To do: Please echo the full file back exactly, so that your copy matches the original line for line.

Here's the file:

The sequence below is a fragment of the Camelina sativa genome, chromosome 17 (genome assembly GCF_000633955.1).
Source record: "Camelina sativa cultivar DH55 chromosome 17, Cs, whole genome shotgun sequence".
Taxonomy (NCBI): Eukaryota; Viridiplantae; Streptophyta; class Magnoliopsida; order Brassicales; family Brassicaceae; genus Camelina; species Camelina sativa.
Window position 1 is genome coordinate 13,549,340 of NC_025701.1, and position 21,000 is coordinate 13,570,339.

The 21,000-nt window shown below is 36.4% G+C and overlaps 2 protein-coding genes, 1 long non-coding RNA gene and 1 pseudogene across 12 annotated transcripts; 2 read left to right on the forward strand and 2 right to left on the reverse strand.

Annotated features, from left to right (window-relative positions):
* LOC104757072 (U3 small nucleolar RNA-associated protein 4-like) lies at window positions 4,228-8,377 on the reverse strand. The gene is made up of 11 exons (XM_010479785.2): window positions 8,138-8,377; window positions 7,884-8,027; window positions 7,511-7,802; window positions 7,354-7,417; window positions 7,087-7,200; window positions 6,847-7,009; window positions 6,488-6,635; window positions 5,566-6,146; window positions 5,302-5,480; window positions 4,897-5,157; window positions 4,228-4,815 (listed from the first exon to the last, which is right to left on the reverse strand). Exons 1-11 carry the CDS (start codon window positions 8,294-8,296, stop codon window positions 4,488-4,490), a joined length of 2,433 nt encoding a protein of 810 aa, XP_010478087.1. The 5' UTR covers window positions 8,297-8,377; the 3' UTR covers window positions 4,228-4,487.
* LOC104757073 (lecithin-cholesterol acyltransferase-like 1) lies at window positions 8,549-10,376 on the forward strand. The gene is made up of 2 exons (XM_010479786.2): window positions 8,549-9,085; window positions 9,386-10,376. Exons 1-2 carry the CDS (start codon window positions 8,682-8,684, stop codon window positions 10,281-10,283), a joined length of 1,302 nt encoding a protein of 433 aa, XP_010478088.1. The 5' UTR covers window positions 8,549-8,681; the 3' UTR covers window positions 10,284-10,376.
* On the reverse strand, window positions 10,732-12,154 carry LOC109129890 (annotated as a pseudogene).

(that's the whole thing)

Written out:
The sequence below is a fragment of the Camelina sativa genome, chromosome 17 (genome assembly GCF_000633955.1).
Source record: "Camelina sativa cultivar DH55 chromosome 17, Cs, whole genome shotgun sequence".
Taxonomy (NCBI): Eukaryota; Viridiplantae; Streptophyta; class Magnoliopsida; order Brassicales; family Brassicaceae; genus Camelina; species Camelina sativa.
Window position 1 is genome coordinate 13,549,340 of NC_025701.1, and position 21,000 is coordinate 13,570,339.

The 21,000-nt window shown below is 36.4% G+C and overlaps 2 protein-coding genes, 1 long non-coding RNA gene and 1 pseudogene across 12 annotated transcripts; 2 read left to right on the forward strand and 2 right to left on the reverse strand.

Annotated features, from left to right (window-relative positions):
* LOC104757072 (U3 small nucleolar RNA-associated protein 4-like) lies at window positions 4,228-8,377 on the reverse strand. The gene is made up of 11 exons (XM_010479785.2): window positions 8,138-8,377; window positions 7,884-8,027; window positions 7,511-7,802; window positions 7,354-7,417; window positions 7,087-7,200; window positions 6,847-7,009; window positions 6,488-6,635; window positions 5,566-6,146; window positions 5,302-5,480; window positions 4,897-5,157; window positions 4,228-4,815 (listed from the first exon to the last, which is right to left on the reverse strand). Exons 1-11 carry the CDS (start codon window positions 8,294-8,296, stop codon window positions 4,488-4,490), a joined length of 2,433 nt encoding a protein of 810 aa, XP_010478087.1. The 5' UTR covers window positions 8,297-8,377; the 3' UTR covers window positions 4,228-4,487.
* LOC104757073 (lecithin-cholesterol acyltransferase-like 1) lies at window positions 8,549-10,376 on the forward strand. The gene is made up of 2 exons (XM_010479786.2): window positions 8,549-9,085; window positions 9,386-10,376. Exons 1-2 carry the CDS (start codon window positions 8,682-8,684, stop codon window positions 10,281-10,283), a joined length of 1,302 nt encoding a protein of 433 aa, XP_010478088.1. The 5' UTR covers window positions 8,549-8,681; the 3' UTR covers window positions 10,284-10,376.
* On the reverse strand, window positions 10,732-12,154 carry LOC109129890 (annotated as a pseudogene).